Many aspiring artists begin with attending a makeup or trade school. There are hundreds, with more schools opening every month. Some focus on beauty, others on special effects and some encompass everything, even hair styling. Graduates exit with the highest of hopes that they will walk right into a top paying career as a makeup artist.
With all these schools pumping out new artists by the thousands, there are now way more artists than there is work available. When I began my makeup career in 1992, schools were extremely rare. Cosmetology schools were readily available, but the focus on makeup was and still is about 2-4 weeks worth of lessons. And of course, the courses are taught by cosmetologists who focus on hair and makeup for every day looks, not for professional styling.
For those that choose to go to a school, keep in mind, you'll spend many hard earned dollars on getting that certificate and truly it means absolutely nothing. It will be worth as much as the paper it's printed on. There is no certification for makeup artists. Certifications exist for careers such as an electrician, plumber, doctor... You can not be a certified makeup artist because that does not exist in the US. You can get your state license as a cosmetologist or esthetician. Check your local laws as certain states will require you to have at least an esthetician's license before you apply product to anyone's face.
In Florida, if you apply makeup on someone with the intent to sell that product (such as a counter rep), you are exempt from needing the esthetician's license. If you are inside a salon and are applying makeup on someone, you will need to be a licensed cosmetologist or esthetician. There are also very strict rules for providing makeup to the general public outside of a salon setting. Please refer to the State Statutes for full details.
All of these makeup schools fail to tell you the honest truth about working as a makeup artist. You're in for a rough wake up call when you venture out to find work.
A piece of paper and a makeup kit does not make one a makeup artist. Anyone can print out a certificate and go to Ulta and stock up a caboodle full of products and call themselves a makeup artist. But you'll be hard pressed to find someone to pay you as a makeup artist.
With that being said, your best bet is to begin with your network. Learn for those with the experience. Being a makeup artist is much more than just knowing how to apply makeup. It's a business.
If your focus is on fashion and print start with building your portfolio. Begin by contacting some photographers that will allow you to "test" with them. This means that you won't get paid, but you will be provided images of your work that you can use to add to your portfolio. Your goal is to keep working with better photographers and models as you build your book. If you can't find any photographers willing to work with you, consider paying a great photographer and some awesome models, to collaborate with on a shoot.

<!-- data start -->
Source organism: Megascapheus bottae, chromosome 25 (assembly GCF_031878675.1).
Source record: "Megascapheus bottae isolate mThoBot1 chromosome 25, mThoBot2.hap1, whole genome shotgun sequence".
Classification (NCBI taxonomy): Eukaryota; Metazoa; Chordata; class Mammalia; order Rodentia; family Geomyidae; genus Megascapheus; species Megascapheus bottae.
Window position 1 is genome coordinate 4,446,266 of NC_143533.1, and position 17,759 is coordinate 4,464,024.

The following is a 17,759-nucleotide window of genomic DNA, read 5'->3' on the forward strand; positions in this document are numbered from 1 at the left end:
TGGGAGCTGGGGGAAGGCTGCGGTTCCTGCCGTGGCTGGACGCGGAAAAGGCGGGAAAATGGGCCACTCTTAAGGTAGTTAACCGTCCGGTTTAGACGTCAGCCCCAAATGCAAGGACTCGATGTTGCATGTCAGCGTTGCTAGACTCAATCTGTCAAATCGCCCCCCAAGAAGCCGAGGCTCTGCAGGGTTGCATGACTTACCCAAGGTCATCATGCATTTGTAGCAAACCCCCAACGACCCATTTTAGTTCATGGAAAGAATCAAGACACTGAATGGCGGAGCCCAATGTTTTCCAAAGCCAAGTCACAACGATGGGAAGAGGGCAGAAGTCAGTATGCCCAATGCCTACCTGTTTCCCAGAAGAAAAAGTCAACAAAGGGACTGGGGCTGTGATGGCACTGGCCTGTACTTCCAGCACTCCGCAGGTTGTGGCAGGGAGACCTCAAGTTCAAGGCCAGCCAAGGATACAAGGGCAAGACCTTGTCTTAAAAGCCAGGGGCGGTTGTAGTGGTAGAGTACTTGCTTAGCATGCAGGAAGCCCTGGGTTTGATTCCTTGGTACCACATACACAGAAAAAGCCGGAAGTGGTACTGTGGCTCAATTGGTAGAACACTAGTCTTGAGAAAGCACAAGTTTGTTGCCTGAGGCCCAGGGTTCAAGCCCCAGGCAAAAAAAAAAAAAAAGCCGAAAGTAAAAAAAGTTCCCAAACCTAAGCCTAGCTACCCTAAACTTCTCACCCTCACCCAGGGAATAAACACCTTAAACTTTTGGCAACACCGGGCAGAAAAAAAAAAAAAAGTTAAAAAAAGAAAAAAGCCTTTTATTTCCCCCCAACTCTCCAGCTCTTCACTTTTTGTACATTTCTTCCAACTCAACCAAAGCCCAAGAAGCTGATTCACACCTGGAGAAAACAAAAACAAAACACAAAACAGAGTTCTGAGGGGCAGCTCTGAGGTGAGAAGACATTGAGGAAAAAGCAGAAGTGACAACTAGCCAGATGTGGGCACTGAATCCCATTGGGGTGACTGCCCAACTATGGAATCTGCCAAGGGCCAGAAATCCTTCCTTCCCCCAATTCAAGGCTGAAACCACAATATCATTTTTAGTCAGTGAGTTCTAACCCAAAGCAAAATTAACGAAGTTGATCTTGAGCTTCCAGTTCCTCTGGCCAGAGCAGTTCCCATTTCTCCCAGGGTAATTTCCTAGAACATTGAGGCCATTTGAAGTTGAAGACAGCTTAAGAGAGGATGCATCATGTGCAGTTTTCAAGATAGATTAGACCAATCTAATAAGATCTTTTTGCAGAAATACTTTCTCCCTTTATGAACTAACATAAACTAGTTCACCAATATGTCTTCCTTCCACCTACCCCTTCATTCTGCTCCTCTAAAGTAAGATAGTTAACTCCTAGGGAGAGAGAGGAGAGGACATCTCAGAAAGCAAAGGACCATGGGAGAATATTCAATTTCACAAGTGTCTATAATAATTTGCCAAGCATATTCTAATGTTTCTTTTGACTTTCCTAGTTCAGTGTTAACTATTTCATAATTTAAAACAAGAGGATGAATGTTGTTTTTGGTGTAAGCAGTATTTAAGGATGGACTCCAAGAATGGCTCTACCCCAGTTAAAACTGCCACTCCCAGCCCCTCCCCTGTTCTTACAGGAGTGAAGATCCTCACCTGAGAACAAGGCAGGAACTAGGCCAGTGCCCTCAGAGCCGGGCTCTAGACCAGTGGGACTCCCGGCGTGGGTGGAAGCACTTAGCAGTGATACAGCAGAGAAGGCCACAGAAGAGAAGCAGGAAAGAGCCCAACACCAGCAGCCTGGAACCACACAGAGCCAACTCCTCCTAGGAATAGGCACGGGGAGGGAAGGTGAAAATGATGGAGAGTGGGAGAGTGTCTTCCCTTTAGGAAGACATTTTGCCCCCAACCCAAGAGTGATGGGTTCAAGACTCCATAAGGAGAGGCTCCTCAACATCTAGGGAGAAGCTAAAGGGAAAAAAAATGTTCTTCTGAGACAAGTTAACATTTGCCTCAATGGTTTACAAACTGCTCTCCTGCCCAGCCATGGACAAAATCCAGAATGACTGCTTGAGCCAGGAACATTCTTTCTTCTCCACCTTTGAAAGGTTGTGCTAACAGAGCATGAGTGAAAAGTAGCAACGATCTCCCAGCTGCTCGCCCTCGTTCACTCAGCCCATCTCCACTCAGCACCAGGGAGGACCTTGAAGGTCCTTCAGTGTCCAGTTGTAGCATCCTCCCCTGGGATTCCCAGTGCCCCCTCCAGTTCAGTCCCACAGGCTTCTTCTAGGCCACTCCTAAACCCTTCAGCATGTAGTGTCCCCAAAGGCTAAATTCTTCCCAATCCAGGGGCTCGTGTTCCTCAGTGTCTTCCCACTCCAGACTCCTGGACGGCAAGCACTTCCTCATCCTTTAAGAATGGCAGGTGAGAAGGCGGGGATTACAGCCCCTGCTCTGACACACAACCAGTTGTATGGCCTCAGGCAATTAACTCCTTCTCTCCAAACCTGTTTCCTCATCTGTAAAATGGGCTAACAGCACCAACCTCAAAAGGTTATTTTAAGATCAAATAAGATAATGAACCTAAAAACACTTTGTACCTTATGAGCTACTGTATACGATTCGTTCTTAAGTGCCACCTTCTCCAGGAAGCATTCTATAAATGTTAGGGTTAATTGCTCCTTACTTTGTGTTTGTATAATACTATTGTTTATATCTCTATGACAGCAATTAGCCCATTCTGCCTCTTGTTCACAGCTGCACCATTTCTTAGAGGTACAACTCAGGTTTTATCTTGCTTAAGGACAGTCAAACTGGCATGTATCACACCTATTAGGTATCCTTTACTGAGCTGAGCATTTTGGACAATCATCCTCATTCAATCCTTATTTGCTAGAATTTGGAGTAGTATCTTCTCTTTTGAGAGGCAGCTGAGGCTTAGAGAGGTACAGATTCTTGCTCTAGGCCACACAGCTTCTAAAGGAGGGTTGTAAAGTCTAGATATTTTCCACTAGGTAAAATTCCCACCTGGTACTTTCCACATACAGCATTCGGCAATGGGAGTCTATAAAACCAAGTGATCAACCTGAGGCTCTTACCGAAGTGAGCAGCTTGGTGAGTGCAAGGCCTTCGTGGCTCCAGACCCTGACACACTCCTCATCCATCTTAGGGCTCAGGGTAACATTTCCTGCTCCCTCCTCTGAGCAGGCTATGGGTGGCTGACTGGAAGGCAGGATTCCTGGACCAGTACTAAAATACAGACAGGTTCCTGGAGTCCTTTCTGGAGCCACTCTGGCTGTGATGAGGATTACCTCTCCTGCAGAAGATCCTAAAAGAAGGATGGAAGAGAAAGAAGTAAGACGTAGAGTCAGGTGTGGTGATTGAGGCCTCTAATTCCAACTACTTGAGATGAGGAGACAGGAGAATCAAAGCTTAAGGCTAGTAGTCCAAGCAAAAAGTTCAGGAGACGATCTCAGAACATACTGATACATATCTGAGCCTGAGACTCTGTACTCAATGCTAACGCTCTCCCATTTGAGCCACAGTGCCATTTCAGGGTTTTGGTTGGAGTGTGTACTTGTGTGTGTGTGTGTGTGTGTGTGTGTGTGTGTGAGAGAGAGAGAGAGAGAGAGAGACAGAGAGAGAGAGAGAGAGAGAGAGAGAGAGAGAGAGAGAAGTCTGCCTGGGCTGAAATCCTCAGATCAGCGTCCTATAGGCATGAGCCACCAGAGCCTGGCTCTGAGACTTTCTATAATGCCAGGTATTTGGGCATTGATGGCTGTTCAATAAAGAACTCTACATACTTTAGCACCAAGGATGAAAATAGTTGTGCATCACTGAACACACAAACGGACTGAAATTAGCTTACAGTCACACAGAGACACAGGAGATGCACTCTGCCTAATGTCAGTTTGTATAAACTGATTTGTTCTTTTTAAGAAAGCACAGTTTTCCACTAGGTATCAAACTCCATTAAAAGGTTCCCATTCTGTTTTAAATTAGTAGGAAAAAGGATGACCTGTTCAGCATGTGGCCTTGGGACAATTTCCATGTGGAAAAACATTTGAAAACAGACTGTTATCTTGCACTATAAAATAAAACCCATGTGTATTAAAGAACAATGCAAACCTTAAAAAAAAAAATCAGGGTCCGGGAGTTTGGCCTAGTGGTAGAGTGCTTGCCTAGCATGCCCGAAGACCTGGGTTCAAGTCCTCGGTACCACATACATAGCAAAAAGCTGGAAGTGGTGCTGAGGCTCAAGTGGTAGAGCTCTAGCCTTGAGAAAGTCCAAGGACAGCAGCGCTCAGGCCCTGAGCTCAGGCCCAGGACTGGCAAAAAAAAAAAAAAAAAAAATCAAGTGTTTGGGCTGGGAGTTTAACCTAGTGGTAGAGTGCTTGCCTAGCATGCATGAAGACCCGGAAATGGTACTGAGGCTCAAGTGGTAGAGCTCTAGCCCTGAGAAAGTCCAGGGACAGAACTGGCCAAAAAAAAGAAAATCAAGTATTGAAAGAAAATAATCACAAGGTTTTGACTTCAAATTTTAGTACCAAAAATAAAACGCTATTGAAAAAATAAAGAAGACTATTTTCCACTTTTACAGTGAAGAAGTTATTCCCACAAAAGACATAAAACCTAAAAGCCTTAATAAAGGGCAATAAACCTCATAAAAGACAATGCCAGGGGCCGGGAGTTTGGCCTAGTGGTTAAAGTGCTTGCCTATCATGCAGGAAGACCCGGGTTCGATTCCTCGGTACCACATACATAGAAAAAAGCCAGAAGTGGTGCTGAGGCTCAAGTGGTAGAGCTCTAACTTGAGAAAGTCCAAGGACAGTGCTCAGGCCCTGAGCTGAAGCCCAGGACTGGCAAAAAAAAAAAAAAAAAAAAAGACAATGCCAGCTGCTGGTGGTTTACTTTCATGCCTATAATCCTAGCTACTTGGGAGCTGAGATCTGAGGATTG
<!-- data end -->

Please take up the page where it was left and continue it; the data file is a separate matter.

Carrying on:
For those that want to venture into the bridal industry, I don't suggest practicing on actual brides,. The worst thing you could do is ruin their wedding day by giving them a bad makeup job. So, until you are comfortable with your work, start by doing makeup for friends and family members. Take photos of your work. Then connect with some wedding photographers and see if you can collaborate together on a bridal shoot. You want to be sure your work is perfect enough for a bride well before you show up on her wedding day. Build up a great album of bridal images so you have something to showcase to the bride. Once you have a decent amount of fantastic images, consider setting up a booth at the local wedding expo or sign up for some online wedding vendor sites to get those bridal leads.
The film and tv makeup artist can be the toughest one to find work. More and more filming is being done with CGI (Computer Generated Imagery) and the need for makeup artists, especially special effects, seems to be in a decline. California was once the mega for all things film and tv, but with tax incentives offered from states such as Georgia and Louisiana, production companies are pulling out of CA.
Being on a film set for 10 to 12 hours a day is only for the strong at heart. You must absolutely love this side of the makeup world. It's often long and boring and I've had many assistants who much rather prefer to be busy doing runway makeup where the hustle never ends than to sit around and wait for touch ups on set.
Theater and stage makeup is a whole different can of worms. A bit easier to get into than film, theater may be found in your home town. Check into colleges, schools and churches to offer your experience. Many times these may be volunteer positions, but with persistence, they may lead you to broadway or a traveling production.
No matter what area you choose to focus on, you want to be sure to do your research. Contact some seasoned artists and take them out for coffee or lunch. Be a sponge and soak up as much information as you can. Don't burn bridges, because although the makeup industry has grown tremendously, it's still a very tight network.
Next week: How to build your makeup artist network